Criticism of proposed ban on tax funding for bike, walking trails

Proposed state legislation to block the state and local governments from using fuel tax money for bicycle and pedestrian projects drew criticism as at a legislative briefing sponsored by the Knoxville Chamber, reports Georgiana Vines.

A leading critic of the proposal (HB1650) was Knoxville City Councilman Marshall Stair.

“I am disappointed to learn some members of the Legislature are looking to cut funding for bike lanes and sidewalks rather than developing a long-term solution to address all transportation needs. Biking and walking are effective tools for reducing obesity, decreasing traffic and recruiting businesses. The state should be promoting and encouraging alternative transportation, unfortunately this bill takes us in the wrong direction,” he said in a statement issued immediately afterward.

Susan Richardson Williams, panel moderator, said she didn’t think the bill was a good idea at a time when bike and pedestrian trails are being planned in parks. If a tax isn’t used to fund them, how should they be funded, she asked.

Turns out Knoxville Mayor Madeline Rogero is aware of the bill, and she and the other Big Four mayors strongly oppose it, city spokesman Eric Vreeland said later. Rogero has discussed the bill with the governor, state legislative leaders and members of the Knox County delegation, he said.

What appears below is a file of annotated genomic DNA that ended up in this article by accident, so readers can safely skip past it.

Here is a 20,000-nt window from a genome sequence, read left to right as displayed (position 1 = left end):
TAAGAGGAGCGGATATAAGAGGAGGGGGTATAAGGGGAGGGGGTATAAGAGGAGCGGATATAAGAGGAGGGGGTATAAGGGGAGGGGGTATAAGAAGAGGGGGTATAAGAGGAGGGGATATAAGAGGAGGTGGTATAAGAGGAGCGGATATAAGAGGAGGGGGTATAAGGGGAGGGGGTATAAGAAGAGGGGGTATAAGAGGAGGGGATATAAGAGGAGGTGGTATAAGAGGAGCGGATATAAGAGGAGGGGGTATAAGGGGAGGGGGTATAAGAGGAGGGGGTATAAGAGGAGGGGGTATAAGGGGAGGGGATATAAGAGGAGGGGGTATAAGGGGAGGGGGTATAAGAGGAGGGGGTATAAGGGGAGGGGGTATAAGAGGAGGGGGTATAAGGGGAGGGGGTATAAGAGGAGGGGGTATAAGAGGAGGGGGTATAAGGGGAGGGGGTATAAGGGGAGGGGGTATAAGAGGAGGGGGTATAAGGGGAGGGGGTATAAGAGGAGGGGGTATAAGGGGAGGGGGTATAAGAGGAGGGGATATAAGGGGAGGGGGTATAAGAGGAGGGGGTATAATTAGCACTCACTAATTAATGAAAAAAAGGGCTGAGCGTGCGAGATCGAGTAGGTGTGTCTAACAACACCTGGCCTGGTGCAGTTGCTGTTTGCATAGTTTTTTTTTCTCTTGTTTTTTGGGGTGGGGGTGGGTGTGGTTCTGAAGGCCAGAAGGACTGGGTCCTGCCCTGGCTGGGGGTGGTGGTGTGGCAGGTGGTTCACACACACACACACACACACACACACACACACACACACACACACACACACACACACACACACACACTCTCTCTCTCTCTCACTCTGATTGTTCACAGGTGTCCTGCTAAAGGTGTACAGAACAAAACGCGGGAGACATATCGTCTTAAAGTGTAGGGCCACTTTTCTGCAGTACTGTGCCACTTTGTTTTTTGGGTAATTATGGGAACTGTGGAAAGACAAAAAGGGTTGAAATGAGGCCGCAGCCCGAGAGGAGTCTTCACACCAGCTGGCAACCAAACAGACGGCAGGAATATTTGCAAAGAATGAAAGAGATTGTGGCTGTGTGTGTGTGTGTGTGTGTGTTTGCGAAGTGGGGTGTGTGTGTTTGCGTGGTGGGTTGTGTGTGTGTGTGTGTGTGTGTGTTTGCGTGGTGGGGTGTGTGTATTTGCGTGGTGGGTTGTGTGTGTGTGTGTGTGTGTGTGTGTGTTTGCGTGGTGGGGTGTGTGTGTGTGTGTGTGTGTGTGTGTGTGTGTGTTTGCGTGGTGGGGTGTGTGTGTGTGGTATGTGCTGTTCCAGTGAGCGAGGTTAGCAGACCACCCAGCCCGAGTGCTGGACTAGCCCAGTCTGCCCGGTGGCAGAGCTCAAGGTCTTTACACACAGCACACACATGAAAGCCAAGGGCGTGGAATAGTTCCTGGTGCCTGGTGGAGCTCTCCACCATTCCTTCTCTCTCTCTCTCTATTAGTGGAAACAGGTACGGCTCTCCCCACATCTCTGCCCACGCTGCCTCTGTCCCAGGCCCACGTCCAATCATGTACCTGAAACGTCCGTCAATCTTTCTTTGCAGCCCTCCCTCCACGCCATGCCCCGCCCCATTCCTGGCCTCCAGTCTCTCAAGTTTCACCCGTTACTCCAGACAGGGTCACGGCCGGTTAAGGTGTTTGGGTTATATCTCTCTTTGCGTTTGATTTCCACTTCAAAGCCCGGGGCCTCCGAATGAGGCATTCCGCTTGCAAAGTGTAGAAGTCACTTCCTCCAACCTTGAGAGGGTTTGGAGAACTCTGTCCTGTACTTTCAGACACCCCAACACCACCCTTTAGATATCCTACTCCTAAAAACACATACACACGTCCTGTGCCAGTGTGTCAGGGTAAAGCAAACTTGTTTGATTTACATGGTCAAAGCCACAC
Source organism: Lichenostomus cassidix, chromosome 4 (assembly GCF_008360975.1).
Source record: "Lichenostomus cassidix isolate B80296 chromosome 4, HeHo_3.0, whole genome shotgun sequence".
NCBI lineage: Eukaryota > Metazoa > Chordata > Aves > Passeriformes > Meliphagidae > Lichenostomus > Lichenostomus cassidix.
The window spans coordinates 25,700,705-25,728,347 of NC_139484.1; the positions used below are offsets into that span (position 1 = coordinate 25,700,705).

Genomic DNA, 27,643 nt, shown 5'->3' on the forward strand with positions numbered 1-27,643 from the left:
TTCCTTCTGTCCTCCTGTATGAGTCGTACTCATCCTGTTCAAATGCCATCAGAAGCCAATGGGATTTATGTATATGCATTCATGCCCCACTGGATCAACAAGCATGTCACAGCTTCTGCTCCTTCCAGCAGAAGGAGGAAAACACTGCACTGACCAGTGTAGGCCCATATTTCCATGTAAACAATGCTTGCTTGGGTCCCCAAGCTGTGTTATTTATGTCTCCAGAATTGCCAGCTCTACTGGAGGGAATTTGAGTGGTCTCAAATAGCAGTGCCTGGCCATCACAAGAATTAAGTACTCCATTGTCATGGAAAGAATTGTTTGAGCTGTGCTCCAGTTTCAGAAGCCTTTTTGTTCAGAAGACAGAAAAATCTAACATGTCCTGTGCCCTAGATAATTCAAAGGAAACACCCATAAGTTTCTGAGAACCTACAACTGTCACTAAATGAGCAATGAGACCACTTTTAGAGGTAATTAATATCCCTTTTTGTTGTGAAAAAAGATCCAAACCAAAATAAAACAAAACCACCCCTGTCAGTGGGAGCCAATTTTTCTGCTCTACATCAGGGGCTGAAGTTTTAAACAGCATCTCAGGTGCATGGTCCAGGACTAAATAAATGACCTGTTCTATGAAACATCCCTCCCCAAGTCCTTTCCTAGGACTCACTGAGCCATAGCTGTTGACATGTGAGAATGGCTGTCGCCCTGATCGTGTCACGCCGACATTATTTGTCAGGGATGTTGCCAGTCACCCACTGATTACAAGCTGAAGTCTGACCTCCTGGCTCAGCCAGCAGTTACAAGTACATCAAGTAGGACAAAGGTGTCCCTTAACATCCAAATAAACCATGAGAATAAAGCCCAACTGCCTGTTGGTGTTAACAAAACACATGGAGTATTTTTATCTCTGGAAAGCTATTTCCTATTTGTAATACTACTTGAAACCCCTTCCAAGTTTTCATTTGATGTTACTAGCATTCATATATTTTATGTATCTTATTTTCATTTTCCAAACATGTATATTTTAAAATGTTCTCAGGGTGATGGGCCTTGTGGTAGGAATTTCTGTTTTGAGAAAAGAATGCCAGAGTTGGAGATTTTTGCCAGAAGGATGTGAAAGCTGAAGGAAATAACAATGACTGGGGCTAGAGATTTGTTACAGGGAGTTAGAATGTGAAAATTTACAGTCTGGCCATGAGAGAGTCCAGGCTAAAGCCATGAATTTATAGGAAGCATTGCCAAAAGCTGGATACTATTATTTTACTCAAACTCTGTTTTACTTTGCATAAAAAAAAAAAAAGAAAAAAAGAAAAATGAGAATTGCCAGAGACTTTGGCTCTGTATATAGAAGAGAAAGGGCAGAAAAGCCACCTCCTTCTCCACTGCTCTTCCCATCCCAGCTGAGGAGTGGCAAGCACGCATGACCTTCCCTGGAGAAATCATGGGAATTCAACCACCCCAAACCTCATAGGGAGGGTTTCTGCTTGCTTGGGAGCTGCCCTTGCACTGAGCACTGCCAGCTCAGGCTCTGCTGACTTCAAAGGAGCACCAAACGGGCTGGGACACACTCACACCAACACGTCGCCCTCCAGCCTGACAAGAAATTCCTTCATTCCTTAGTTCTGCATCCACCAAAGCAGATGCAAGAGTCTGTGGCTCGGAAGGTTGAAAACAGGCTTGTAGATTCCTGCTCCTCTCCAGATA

The city has a bicycle facilities plan that provides a blueprint for developing a system of connected bike corridors. It features 100 prioritized, recommended projects totaling more than $35 million, with most being locally funded. The current city budget allocates $1 million for bicycle infrastructure.

…At Friday’s meeting, state Rep. Jimmy Matlock, R-Lenoir City, who chairs the House Transportation Committee, said the “push back” on state funds for bike corridors came from Chattanooga representatives.

“It will be highly debated,” he said.

Rep. Eddie Smith, R-Knoxville, also on the transportation committee, said the issue is a lack of revenue being generated by bicyclists or bike trails. Maybe a wheel tax could be instituted, he said. Smith said he’s opposed to taking away state money for bike trails.

Note: The bill, sponsored by Rep. Mike Carter and Sen. Todd Gardenhire, is on notice for its first vote Wednesday in the House Transportation Subcommittee.